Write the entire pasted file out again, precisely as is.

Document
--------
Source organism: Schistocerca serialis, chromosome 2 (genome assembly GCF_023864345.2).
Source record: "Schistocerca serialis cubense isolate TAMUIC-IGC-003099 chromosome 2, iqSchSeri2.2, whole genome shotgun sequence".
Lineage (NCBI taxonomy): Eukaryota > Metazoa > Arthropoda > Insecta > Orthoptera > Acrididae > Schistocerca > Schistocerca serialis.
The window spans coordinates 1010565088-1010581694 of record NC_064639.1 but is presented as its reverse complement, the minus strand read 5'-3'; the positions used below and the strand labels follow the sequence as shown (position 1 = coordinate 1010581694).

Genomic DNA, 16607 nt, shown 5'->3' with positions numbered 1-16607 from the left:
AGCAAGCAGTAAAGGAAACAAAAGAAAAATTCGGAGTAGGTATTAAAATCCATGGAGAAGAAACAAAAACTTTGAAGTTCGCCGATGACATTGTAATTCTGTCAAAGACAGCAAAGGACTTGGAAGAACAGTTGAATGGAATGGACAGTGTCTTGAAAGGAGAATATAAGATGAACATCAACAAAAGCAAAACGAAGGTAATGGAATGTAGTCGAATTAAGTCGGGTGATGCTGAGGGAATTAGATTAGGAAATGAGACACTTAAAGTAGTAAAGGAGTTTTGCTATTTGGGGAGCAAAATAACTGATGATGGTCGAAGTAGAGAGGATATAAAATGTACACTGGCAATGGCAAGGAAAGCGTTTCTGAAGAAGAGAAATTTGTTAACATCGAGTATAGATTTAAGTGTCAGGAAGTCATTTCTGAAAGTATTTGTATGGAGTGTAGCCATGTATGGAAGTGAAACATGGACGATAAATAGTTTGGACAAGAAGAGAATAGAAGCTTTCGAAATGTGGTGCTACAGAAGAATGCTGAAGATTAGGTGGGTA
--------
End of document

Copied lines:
Source organism: Schistocerca serialis, chromosome 2 (genome assembly GCF_023864345.2).
Source record: "Schistocerca serialis cubense isolate TAMUIC-IGC-003099 chromosome 2, iqSchSeri2.2, whole genome shotgun sequence".
Lineage (NCBI taxonomy): Eukaryota > Metazoa > Arthropoda > Insecta > Orthoptera > Acrididae > Schistocerca > Schistocerca serialis.
The window spans coordinates 1010565088-1010581694 of record NC_064639.1 but is presented as its reverse complement, the minus strand read 5'-3'; the positions used below and the strand labels follow the sequence as shown (position 1 = coordinate 1010581694).

Genomic DNA, 16607 nt, shown 5'->3' with positions numbered 1-16607 from the left:
AGCAAGCAGTAAAGGAAACAAAAGAAAAATTCGGAGTAGGTATTAAAATCCATGGAGAAGAAACAAAAACTTTGAAGTTCGCCGATGACATTGTAATTCTGTCAAAGACAGCAAAGGACTTGGAAGAACAGTTGAATGGAATGGACAGTGTCTTGAAAGGAGAATATAAGATGAACATCAACAAAAGCAAAACGAAGGTAATGGAATGTAGTCGAATTAAGTCGGGTGATGCTGAGGGAATTAGATTAGGAAATGAGACACTTAAAGTAGTAAAGGAGTTTTGCTATTTGGGGAGCAAAATAACTGATGATGGTCGAAGTAGAGAGGATATAAAATGTACACTGGCAATGGCAAGGAAAGCGTTTCTGAAGAAGAGAAATTTGTTAACATCGAGTATAGATTTAAGTGTCAGGAAGTCATTTCTGAAAGTATTTGTATGGAGTGTAGCCATGTATGGAAGTGAAACATGGACGATAAATAGTTTGGACAAGAAGAGAATAGAAGCTTTCGAAATGTGGTGCTACAGAAGAATGCTGAAGATTAGGTGGGTA